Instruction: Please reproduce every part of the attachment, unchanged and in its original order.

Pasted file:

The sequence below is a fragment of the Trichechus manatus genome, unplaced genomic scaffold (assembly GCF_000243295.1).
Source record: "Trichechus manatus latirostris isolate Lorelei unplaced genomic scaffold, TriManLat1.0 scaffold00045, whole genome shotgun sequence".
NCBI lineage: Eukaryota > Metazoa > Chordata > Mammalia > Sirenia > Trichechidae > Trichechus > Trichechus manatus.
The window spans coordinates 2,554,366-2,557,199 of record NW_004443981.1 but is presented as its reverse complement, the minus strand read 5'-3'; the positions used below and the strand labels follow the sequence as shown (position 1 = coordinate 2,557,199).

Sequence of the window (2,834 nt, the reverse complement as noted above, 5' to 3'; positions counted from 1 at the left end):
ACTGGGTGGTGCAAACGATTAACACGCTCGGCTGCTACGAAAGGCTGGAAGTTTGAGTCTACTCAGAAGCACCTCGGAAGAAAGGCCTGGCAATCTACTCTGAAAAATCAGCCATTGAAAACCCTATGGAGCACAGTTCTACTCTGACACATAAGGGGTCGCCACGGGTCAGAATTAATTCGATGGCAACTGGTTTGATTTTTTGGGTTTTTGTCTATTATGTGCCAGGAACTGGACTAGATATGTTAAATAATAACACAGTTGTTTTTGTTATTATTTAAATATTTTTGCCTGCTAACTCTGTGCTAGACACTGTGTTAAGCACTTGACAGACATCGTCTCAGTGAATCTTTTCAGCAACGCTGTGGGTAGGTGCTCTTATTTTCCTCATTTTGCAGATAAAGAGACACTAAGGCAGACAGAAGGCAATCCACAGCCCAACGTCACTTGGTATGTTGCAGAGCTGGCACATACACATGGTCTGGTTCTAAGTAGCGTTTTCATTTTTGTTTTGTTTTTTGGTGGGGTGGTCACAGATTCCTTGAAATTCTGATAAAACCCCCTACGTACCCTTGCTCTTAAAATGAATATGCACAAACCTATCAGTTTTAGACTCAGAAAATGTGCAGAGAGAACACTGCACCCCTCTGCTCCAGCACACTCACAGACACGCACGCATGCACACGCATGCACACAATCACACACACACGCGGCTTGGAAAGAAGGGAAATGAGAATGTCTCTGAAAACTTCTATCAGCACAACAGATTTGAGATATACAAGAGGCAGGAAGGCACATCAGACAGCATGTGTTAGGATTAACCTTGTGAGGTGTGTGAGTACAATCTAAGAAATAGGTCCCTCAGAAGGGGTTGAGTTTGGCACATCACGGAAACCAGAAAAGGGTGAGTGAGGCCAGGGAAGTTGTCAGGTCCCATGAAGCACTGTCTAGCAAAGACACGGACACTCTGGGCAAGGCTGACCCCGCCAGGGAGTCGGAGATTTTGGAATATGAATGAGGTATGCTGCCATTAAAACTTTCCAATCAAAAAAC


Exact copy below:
The sequence below is a fragment of the Trichechus manatus genome, unplaced genomic scaffold (assembly GCF_000243295.1).
Source record: "Trichechus manatus latirostris isolate Lorelei unplaced genomic scaffold, TriManLat1.0 scaffold00045, whole genome shotgun sequence".
NCBI lineage: Eukaryota > Metazoa > Chordata > Mammalia > Sirenia > Trichechidae > Trichechus > Trichechus manatus.
The window spans coordinates 2,554,366-2,557,199 of record NW_004443981.1 but is presented as its reverse complement, the minus strand read 5'-3'; the positions used below and the strand labels follow the sequence as shown (position 1 = coordinate 2,557,199).

Sequence of the window (2,834 nt, the reverse complement as noted above, 5' to 3'; positions counted from 1 at the left end):
ACTGGGTGGTGCAAACGATTAACACGCTCGGCTGCTACGAAAGGCTGGAAGTTTGAGTCTACTCAGAAGCACCTCGGAAGAAAGGCCTGGCAATCTACTCTGAAAAATCAGCCATTGAAAACCCTATGGAGCACAGTTCTACTCTGACACATAAGGGGTCGCCACGGGTCAGAATTAATTCGATGGCAACTGGTTTGATTTTTTGGGTTTTTGTCTATTATGTGCCAGGAACTGGACTAGATATGTTAAATAATAACACAGTTGTTTTTGTTATTATTTAAATATTTTTGCCTGCTAACTCTGTGCTAGACACTGTGTTAAGCACTTGACAGACATCGTCTCAGTGAATCTTTTCAGCAACGCTGTGGGTAGGTGCTCTTATTTTCCTCATTTTGCAGATAAAGAGACACTAAGGCAGACAGAAGGCAATCCACAGCCCAACGTCACTTGGTATGTTGCAGAGCTGGCACATACACATGGTCTGGTTCTAAGTAGCGTTTTCATTTTTGTTTTGTTTTTTGGTGGGGTGGTCACAGATTCCTTGAAATTCTGATAAAACCCCCTACGTACCCTTGCTCTTAAAATGAATATGCACAAACCTATCAGTTTTAGACTCAGAAAATGTGCAGAGAGAACACTGCACCCCTCTGCTCCAGCACACTCACAGACACGCACGCATGCACACGCATGCACACAATCACACACACACGCGGCTTGGAAAGAAGGGAAATGAGAATGTCTCTGAAAACTTCTATCAGCACAACAGATTTGAGATATACAAGAGGCAGGAAGGCACATCAGACAGCATGTGTTAGGATTAACCTTGTGAGGTGTGTGAGTACAATCTAAGAAATAGGTCCCTCAGAAGGGGTTGAGTTTGGCACATCACGGAAACCAGAAAAGGGTGAGTGAGGCCAGGGAAGTTGTCAGGTCCCATGAAGCACTGTCTAGCAAAGACACGGACACTCTGGGCAAGGCTGACCCCGCCAGGGAGTCGGAGATTTTGGAATATGAATGAGGTATGCTGCCATTAAAACTTTCCAATCAAAAAAC